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volume 5 number 2 february 2000 TipSheet

Welcome to the February issue of MicroMetric's TipSheet.

This monthly newsletter is targeted at addressing the needs of our customers.

This month we'll share info on a great free program, then continue a series of tips on Email.


In order to limit access to computers, early man came up with passwords. Oh, if he could only see what's become of them today! No longer do we have one user name/ID and one password, but we have MANY. Some we choose for ourselves, while other are assigned, with no choice allowed. So man next invented the sticky note to keep track of our user names and passwords. Yeah, great solution. Let everyone know what they are until the note disappears.

Well, in a recent hunt for a solution to this situation, more elegant than a Notepad file, I evaluated several programs, both shareware and freeware. One program stood out among the others, and its stood up well in actual use. Like most, it has some features I don't use and lack others I'd like, but being freeware, "The price is right".

Whisper 32 is a Microsoft Windows 95/98 and Windows NT password manager. It has the following features: Store all of your passwords in one file; Data files are encrypted using a robust public domain private-key encryption algorithm; Built-in password generator; Passwords may be set to expire at user-configurable intervals; Never type in passwords or user-names - use the Windows clipboard to transfer them; Automatic backups. You can set it up for multiple users - each user accesses his data with his name and password.

Each entry consists of a service name, user name, password, and large memo field. The main display consists of a menu, toolbar, and data display. There are extensive options, including data displayed and sort order. I've set up the program with a shortcut icon on the Launch Bar, so when I'm browsing the net and need a name/password, I just click on the icon, enter my master password, highlight the service name, click the Copy toolbar icon, and now that password's in the Clipboard.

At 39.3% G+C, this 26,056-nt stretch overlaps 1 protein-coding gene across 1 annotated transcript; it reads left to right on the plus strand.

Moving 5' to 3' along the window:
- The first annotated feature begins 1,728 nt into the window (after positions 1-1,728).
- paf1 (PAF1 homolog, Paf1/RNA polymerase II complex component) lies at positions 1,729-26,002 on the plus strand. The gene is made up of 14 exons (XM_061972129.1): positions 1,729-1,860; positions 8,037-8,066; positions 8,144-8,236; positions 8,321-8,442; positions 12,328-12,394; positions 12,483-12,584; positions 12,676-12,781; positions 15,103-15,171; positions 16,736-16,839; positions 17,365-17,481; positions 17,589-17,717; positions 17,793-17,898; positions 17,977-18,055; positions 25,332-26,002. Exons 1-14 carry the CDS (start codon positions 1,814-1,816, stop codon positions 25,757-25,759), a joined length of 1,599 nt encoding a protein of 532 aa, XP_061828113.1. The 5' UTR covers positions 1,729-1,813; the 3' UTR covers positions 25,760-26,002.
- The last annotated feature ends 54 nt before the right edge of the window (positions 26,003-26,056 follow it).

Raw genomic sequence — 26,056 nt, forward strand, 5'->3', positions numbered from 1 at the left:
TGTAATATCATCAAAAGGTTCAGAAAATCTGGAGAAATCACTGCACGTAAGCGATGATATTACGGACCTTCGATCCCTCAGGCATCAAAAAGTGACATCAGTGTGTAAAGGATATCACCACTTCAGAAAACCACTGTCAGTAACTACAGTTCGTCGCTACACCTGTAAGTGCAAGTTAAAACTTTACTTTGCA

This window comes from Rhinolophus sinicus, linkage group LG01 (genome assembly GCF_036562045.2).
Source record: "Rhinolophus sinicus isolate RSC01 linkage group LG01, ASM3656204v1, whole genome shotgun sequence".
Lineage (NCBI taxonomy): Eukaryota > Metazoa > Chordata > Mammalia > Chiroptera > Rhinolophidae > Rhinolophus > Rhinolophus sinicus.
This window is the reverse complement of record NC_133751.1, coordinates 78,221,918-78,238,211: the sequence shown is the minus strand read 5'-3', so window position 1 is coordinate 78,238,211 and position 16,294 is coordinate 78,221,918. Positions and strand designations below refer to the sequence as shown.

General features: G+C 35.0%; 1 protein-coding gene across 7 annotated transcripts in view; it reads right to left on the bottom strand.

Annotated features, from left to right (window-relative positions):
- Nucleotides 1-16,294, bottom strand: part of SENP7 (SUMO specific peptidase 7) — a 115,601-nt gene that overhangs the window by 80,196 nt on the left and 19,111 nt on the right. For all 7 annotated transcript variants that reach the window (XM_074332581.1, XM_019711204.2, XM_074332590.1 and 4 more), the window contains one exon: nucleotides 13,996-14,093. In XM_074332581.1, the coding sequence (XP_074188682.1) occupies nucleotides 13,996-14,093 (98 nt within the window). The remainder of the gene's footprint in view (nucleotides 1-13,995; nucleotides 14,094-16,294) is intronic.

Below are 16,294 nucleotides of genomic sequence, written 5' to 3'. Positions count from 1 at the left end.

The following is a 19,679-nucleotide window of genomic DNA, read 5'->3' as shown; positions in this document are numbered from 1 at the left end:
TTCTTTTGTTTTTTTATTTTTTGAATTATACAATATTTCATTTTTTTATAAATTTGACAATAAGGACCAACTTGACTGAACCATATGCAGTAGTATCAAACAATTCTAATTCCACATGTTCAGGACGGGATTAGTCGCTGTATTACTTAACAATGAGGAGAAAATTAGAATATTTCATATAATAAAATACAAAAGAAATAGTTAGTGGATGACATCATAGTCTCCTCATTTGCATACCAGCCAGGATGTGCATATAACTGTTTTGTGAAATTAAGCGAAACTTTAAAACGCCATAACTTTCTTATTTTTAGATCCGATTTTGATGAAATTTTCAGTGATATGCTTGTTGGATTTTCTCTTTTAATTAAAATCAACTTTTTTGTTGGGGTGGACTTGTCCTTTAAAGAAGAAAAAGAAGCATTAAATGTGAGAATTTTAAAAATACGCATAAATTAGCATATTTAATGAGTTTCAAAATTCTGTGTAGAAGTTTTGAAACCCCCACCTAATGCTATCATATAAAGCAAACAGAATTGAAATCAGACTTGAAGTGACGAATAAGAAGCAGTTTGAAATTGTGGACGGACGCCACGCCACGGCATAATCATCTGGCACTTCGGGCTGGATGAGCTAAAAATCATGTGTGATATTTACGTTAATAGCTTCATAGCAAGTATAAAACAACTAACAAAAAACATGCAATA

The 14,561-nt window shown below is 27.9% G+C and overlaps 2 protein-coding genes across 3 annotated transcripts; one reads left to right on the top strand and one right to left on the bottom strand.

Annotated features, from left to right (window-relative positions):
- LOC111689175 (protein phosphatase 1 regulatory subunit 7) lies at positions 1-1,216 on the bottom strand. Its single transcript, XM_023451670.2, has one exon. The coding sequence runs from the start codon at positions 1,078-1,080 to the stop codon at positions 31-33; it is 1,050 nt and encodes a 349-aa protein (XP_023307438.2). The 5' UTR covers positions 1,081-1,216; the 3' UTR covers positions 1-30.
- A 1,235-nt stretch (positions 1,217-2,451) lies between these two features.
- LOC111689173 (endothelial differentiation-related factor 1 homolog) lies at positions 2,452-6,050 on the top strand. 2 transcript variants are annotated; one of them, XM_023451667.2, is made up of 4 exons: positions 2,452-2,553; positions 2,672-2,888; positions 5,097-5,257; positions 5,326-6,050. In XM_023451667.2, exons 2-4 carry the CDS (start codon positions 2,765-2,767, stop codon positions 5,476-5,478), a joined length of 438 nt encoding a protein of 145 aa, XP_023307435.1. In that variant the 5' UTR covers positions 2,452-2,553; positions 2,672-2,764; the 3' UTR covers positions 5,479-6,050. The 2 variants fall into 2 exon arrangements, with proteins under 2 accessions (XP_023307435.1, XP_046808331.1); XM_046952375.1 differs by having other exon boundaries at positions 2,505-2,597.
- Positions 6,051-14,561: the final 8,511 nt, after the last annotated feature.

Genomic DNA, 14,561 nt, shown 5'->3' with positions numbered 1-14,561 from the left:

You can download Whisper 32 from our web site, or from


A subscriber asks "When I generate messages, I like to print them first. Since I installed Outlook Express, I can no longer do this. When I click File, there's no Print command available. Is there a problem with my installation?"

There's no problem with the installation. You just can't print a message from the Compose Message window. However, you can choose Send Later to put the message into the Outbox. Then you can go to the Outbox, open the message and print it before you connect and send the message. Alternatively, you can send the message, open it in the Sent box, and print it.


A subscriber has a damaged Inbox.idx file. He asks if there's a way to repair the file.

The best (and maybe the only) way to handle this is to use Find to locate the Inbox.idx file (unless you're sure you know where it's located). Rename the file to something like Index.old. Now start Internet Mail. You'll get a message telling you that the file is being rebuilt. This should solve your problem.

After you determine that all is well, delete Inbox.old. There's no point in leaving useless files on your hard disk.


When you read a message in the Internet Mail preview pane, you might like to copy the sender's address so you can paste it into another document. The problem is that the address isn't ordinarily visible.

Usually, however, if you click Reply to Author, the sender's address will appear in the To entry box. Right-click the address and choose Copy. After you make the copy, you can choose File, Close to close the Reply to Author window.


Many people still like to use ASCII characters to draw pictures in their e-mail. You know, you see those pictures made up of numerous X's, I's, etc. These things were cool in their day. The problem is, their day is over. ASCII pictures don't display correctly when the viewer is using proportional fonts--and a huge number of people (perhaps most) are using proportional fonts.

We suggest that you resist the temptation to send ASCII pictures with your e-mail.

Copyright 2000, MicroMetric, Inc., All Rights Reserved. Permission to copy in total, with this statement and copyright, is hereby granted.

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